Born in rural Calvert Texas, Bradley’s family moved to Los Angeles when he was 7 years old. For more than a million African Americans who migrated West in the early 20th century, Los Angeles was considered the “Promised Land,” providing the hope of a better life – far from the lynchings, urban riots and Jim Crow laws of the South. Bradley grew up on Central Avenue in Los Angeles, the heart of the black community. It was a relatively small, close-knit community, where neighbor helped a neighbor, offering stability, optimism, and a sense of belonging. It was in this Los Angeles that Bradley could dream the impossible dream – a life of hope and an enduring belief that change is possible.
Raised by a single mother, Tom Bradley challenged every obstacle placed in his way. He was an ambitious student, attended UCLA, where he became a record-breaking track star and team captain. He was also a classmate of Jackie Robinson. At UCLA, Bradley joined the prestigious black fraternity Kappa Alpha Psi, which helped him learn how to negotiate the complexity of a predominantly white institution. It was through this important social network, that he made friends and created relationships, which became the foundation for his life. He was elected president of the University Negro Club, which represented UCLA’s black students when racial issues flared on campus.
Tom Bradley served as a Los Angeles police officer for 21 years, reaching the rank of Lieutenant – the highest position an African-American could achieve at that time. When covert racism prevented him from advancing his career, Bradley attended Southwestern Law School at night, passed the bar the first time, and became an attorney. With his law degree in hand, he resigned from the LAPD.
While a police officer, Bradley became actively involved in politics, notably in the Democratic Minority Conference and the California Democratic Council, a progressive liberal reform group with a racially mixed membership.
In 1963, he was elected to the Los Angeles City Council in the racially mixed 10th District, supported by a multi-ethnic coalition led by African American civic and church leaders. He modeled his campaign after the campaign created by mentor and friend Mexican American L.A. City Councilman Edward Roybal in 1949. Bradley was one of three African American men elected to the Council in 1963. Nowhere else in America were blacks incorporated into the political structure to the degrees they were in Los Angeles. The victories demonstrated how an organized and united black community could overcome hostility and indifference to win political representation. Los Angeles was a place where an innovative and powerful type of political coalition was being tested.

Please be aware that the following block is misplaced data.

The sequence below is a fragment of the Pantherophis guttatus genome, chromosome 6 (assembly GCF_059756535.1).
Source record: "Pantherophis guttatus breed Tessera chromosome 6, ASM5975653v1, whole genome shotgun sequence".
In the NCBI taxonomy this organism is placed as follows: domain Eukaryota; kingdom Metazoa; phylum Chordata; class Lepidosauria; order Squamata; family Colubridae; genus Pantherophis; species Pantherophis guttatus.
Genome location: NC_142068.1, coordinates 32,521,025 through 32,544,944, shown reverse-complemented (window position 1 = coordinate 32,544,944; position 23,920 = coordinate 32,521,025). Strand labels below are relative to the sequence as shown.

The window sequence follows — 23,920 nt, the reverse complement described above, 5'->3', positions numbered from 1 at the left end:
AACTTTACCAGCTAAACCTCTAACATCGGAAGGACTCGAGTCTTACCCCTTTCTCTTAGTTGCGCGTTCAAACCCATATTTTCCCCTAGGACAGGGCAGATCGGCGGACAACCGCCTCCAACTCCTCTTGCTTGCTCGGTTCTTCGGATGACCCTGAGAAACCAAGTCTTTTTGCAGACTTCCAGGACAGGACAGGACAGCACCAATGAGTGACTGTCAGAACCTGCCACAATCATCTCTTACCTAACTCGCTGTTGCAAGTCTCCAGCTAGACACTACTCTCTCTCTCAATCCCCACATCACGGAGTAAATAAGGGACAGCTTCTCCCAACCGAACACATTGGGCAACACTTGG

In the 1960s, America was polarized by race and mired in increasing social and political turmoil. A conservative reaction led to the election of Sam Yorty as mayor of Los Angeles in 1961. Four years later in 1965, the Watts rebellion in South Central Los Angeles ignited a wave of large-scale unrests throughout the nation and signaled an alarm that change was needed. In 1968, Dr. Rev. Martin Luther King, Jr. and presidential candidate Robert Kennedy were assassinated within months of each other; anti-Vietnam war and black power demonstrations escalated; and more than 20,000 students in five East L.A. schools walked out, protesting racial inequality and injustice. It was in this atmosphere that two-term City Councilman Tom Bradley decided to challenge Sam Yorty in 1969 for mayor of Los Angeles. It was a long shot.